The Harper government is giving a wide range of new powers to cabinet ministers to decide the scope of environmental assessments, as it proceeds with an omnibus budget bill that overhauls the way Ottawa will review major resource projects.
Natural Resources Minister Joe Oliver has promoted the legislative changes as providing greater certainty to investors keen to develop Canada’s vast resources. But in some major ways, the government will make the system more opaque and subject to ministerial discretion.
The March budget and resulting legislation is as much about speeding up decision-making on resource projects like oil sands pipelines and new mines across the country, as it is about government finances.
Conservative House Leader Peter Van Loan confirmed Wednesday the government will not split the budget bill as opposition have demanded, but will send the environmental amendments to a special subcommittee.
The 430-page budget bill contains 170 pages of amendments on environmental assessment – not counting a few sections aimed at environmental charities – and amends a half dozen laws, including the National Energy Board Act, the Canadian Environmental Assessment Act, the Fisheries Act and the Species at Risk Act.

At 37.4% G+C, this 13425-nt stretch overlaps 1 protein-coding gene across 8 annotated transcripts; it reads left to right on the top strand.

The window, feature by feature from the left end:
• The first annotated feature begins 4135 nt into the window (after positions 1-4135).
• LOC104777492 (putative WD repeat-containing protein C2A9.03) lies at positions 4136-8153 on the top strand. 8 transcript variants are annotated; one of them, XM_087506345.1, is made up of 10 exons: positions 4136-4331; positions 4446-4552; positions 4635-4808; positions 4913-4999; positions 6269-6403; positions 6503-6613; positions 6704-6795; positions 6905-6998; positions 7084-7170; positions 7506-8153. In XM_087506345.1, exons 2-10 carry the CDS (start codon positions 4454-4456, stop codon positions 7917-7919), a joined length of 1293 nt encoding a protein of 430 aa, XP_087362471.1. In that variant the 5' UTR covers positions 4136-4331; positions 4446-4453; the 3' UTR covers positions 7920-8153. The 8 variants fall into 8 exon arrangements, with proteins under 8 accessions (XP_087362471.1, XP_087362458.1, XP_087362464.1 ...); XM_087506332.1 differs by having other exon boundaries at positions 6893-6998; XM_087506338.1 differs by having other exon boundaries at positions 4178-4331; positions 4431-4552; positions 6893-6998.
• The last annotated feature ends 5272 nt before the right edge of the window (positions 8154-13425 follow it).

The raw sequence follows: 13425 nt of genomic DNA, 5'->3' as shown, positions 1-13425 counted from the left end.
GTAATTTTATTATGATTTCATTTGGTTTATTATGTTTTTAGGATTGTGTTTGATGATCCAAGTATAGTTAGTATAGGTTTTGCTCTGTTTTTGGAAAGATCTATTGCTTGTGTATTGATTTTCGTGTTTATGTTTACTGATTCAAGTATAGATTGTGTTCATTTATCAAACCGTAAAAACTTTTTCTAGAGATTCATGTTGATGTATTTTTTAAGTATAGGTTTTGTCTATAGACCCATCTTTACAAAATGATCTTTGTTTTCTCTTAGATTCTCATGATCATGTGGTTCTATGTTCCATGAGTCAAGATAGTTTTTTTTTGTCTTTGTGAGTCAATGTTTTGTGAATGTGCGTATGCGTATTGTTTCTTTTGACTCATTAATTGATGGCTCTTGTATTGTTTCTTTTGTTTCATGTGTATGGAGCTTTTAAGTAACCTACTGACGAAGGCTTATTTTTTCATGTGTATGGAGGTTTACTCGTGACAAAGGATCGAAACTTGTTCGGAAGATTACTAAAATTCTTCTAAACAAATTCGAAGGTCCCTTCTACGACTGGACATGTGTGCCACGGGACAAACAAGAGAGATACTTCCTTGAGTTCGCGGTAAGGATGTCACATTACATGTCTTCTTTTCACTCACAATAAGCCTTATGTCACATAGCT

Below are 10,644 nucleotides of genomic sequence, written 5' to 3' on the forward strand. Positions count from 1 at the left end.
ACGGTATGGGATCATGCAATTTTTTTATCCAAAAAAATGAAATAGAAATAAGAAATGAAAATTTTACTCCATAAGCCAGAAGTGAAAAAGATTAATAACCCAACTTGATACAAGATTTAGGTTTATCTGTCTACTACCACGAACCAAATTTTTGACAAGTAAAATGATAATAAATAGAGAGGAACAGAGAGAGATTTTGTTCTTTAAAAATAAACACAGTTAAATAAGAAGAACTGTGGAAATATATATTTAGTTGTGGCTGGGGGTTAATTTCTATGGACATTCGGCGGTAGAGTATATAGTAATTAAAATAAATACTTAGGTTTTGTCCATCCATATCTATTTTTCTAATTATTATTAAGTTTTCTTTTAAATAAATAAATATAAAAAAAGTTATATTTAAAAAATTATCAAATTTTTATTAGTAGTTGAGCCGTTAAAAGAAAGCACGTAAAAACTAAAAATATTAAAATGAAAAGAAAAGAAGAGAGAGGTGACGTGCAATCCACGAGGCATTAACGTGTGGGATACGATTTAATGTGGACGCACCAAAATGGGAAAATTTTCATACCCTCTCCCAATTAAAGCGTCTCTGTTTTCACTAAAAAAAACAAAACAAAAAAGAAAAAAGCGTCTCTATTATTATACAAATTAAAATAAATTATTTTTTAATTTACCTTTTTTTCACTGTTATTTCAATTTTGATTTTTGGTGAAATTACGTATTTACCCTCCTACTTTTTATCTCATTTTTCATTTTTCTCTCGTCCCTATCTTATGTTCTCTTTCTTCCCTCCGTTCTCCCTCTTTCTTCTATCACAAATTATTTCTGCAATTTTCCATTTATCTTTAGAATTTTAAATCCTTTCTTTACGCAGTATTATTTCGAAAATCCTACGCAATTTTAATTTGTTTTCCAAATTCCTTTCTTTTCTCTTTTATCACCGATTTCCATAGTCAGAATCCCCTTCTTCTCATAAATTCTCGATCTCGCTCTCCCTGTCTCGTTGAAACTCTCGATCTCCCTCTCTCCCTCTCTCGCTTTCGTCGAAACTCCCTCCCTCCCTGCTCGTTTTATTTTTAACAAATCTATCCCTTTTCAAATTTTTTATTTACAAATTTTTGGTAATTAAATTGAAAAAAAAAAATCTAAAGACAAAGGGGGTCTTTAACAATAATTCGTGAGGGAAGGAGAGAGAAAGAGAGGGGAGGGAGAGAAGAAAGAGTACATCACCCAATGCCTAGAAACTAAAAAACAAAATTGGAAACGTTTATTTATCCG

Regulation and discretion
An overall trend is to remove specific rules in the various acts, and replace them with regulation, which is easier to change, and ministerial discretion.
The bill will also allow Ottawa to shift responsibility for environmental assessments to the provinces, eliminate reviews for small projects and impose new penalties on companies that fail to complete mitigation measures ordered by regulators.
Ministers will have new discretion to decide what gets reviewed by whom and the scope of those reviews, including whether a fish species is important enough to warrant consideration.
“Discretion does require trust,” said Brenda Kenny, president of the Canadian Energy Pipelines Association and former staffer at the National Energy Board.
“But if you have a very rigid regime, it does not guarantee you are going to be spending the right amount of time on the right things.”
Who reviews what and for how long?
The legislation completes a shift that the government began in previous bills to transfer environmental assessment of pipeline projects to the National Energy Board and nuclear projects to the Canadian Nuclear Safety Commission from the Canadian Environment Assessment Agency (CEAA).
The agency will still be responsible for environmental assessment of developments like oil-sands projects and mines.
At the same time, departments and agencies that are participants in the reviews will no longer have decision-making powers, but will essentially serve as consultants for the three key agencies.